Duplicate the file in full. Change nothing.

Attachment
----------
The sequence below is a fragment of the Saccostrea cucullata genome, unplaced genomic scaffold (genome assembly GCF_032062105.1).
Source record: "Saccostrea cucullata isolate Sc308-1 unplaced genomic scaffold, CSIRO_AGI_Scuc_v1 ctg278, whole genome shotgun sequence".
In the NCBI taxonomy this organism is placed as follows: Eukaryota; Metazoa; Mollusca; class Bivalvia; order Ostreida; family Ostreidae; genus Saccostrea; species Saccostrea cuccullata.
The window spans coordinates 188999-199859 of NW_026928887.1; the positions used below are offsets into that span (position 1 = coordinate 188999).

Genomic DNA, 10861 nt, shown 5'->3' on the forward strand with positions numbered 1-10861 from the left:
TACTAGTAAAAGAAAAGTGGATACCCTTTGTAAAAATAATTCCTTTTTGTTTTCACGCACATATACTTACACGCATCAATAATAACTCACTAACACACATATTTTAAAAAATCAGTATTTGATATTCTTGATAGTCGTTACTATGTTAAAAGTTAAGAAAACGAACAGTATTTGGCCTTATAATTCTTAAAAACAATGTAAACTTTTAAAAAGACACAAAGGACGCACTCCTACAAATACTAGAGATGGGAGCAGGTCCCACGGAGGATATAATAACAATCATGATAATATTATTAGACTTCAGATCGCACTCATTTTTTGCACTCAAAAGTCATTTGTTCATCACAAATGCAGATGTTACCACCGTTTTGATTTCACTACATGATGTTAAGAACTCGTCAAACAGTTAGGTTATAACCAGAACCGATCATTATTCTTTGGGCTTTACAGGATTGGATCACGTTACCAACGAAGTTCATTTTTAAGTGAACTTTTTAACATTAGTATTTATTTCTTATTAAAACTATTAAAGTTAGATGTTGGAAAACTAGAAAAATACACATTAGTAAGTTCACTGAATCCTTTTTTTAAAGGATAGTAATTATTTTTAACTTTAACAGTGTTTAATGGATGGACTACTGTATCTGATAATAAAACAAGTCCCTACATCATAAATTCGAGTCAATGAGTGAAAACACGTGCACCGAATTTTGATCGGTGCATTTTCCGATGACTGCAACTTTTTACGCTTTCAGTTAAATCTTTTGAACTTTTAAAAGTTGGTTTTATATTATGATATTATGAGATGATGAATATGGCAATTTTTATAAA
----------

The sequence below is a fragment of the Saccostrea cucullata genome, unplaced genomic scaffold (genome assembly GCF_032062105.1).
Source record: "Saccostrea cucullata isolate Sc308-1 unplaced genomic scaffold, CSIRO_AGI_Scuc_v1 ctg278, whole genome shotgun sequence".
In the NCBI taxonomy this organism is placed as follows: Eukaryota; Metazoa; Mollusca; class Bivalvia; order Ostreida; family Ostreidae; genus Saccostrea; species Saccostrea cuccullata.
The window spans coordinates 188999-199859 of NW_026928887.1; the positions used below are offsets into that span (position 1 = coordinate 188999).

Genomic DNA, 10861 nt, shown 5'->3' on the forward strand with positions numbered 1-10861 from the left:
TACTAGTAAAAGAAAAGTGGATACCCTTTGTAAAAATAATTCCTTTTTGTTTTCACGCACATATACTTACACGCATCAATAATAACTCACTAACACACATATTTTAAAAAATCAGTATTTGATATTCTTGATAGTCGTTACTATGTTAAAAGTTAAGAAAACGAACAGTATTTGGCCTTATAATTCTTAAAAACAATGTAAACTTTTAAAAAGACACAAAGGACGCACTCCTACAAATACTAGAGATGGGAGCAGGTCCCACGGAGGATATAATAACAATCATGATAATATTATTAGACTTCAGATCGCACTCATTTTTTGCACTCAAAAGTCATTTGTTCATCACAAATGCAGATGTTACCACCGTTTTGATTTCACTACATGATGTTAAGAACTCGTCAAACAGTTAGGTTATAACCAGAACCGATCATTATTCTTTGGGCTTTACAGGATTGGATCACGTTACCAACGAAGTTCATTTTTAAGTGAACTTTTTAACATTAGTATTTATTTCTTATTAAAACTATTAAAGTTAGATGTTGGAAAACTAGAAAAATACACATTAGTAAGTTCACTGAATCCTTTTTTTAAAGGATAGTAATTATTTTTAACTTTAACAGTGTTTAATGGATGGACTACTGTATCTGATAATAAAACAAGTCCCTACATCATAAATTCGAGTCAATGAGTGAAAACACGTGCACCGAATTTTGATCGGTGCATTTTCCGATGACTGCAACTTTTTACGCTTTCAGTTAAATCTTTTGAACTTTTAAAAGTTGGTTTTATATTATGATATTATGAGATGATGAATATGGCAATTTTTATAAA